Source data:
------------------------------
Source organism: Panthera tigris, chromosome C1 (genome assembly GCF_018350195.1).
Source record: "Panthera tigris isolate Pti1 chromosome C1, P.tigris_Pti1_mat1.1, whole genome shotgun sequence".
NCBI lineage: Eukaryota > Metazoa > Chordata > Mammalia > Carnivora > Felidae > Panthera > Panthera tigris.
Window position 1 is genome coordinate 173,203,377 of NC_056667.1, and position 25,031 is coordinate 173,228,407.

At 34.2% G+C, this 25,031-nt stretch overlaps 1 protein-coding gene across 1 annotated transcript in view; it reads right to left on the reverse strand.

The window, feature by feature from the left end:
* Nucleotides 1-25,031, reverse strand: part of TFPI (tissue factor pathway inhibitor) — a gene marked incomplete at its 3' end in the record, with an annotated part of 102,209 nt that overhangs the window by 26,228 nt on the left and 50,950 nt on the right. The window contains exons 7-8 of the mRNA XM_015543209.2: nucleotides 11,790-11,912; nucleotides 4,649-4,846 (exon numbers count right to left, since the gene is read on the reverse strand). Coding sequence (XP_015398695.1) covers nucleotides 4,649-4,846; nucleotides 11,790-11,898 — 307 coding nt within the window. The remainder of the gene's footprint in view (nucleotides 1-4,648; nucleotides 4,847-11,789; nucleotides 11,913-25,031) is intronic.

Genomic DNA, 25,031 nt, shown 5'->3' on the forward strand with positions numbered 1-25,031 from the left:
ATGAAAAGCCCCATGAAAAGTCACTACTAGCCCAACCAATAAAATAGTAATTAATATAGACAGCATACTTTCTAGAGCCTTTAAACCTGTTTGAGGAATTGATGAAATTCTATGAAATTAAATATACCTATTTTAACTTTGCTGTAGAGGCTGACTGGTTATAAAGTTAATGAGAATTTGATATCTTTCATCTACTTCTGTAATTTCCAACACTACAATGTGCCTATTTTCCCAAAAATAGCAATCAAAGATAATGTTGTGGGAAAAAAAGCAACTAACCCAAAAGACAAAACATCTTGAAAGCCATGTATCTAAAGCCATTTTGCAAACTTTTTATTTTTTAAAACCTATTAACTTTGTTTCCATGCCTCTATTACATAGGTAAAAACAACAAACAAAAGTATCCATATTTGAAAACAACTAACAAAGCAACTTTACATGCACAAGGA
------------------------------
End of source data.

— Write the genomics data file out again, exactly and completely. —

Source organism: Panthera tigris, chromosome C1 (genome assembly GCF_018350195.1).
Source record: "Panthera tigris isolate Pti1 chromosome C1, P.tigris_Pti1_mat1.1, whole genome shotgun sequence".
NCBI lineage: Eukaryota > Metazoa > Chordata > Mammalia > Carnivora > Felidae > Panthera > Panthera tigris.
Window position 1 is genome coordinate 173,203,377 of NC_056667.1, and position 25,031 is coordinate 173,228,407.

At 34.2% G+C, this 25,031-nt stretch overlaps 1 protein-coding gene across 1 annotated transcript in view; it reads right to left on the reverse strand.

The window, feature by feature from the left end:
* Nucleotides 1-25,031, reverse strand: part of TFPI (tissue factor pathway inhibitor) — a gene marked incomplete at its 3' end in the record, with an annotated part of 102,209 nt that overhangs the window by 26,228 nt on the left and 50,950 nt on the right. The window contains exons 7-8 of the mRNA XM_015543209.2: nucleotides 11,790-11,912; nucleotides 4,649-4,846 (exon numbers count right to left, since the gene is read on the reverse strand). Coding sequence (XP_015398695.1) covers nucleotides 4,649-4,846; nucleotides 11,790-11,898 — 307 coding nt within the window. The remainder of the gene's footprint in view (nucleotides 1-4,648; nucleotides 4,847-11,789; nucleotides 11,913-25,031) is intronic.

Genomic DNA, 25,031 nt, shown 5'->3' on the forward strand with positions numbered 1-25,031 from the left:
ATGAAAAGCCCCATGAAAAGTCACTACTAGCCCAACCAATAAAATAGTAATTAATATAGACAGCATACTTTCTAGAGCCTTTAAACCTGTTTGAGGAATTGATGAAATTCTATGAAATTAAATATACCTATTTTAACTTTGCTGTAGAGGCTGACTGGTTATAAAGTTAATGAGAATTTGATATCTTTCATCTACTTCTGTAATTTCCAACACTACAATGTGCCTATTTTCCCAAAAATAGCAATCAAAGATAATGTTGTGGGAAAAAAAGCAACTAACCCAAAAGACAAAACATCTTGAAAGCCATGTATCTAAAGCCATTTTGCAAACTTTTTATTTTTTAAAACCTATTAACTTTGTTTCCATGCCTCTATTACATAGGTAAAAACAACAAACAAAAGTATCCATATTTGAAAACAACTAACAAAGCAACTTTACATGCACAAGGA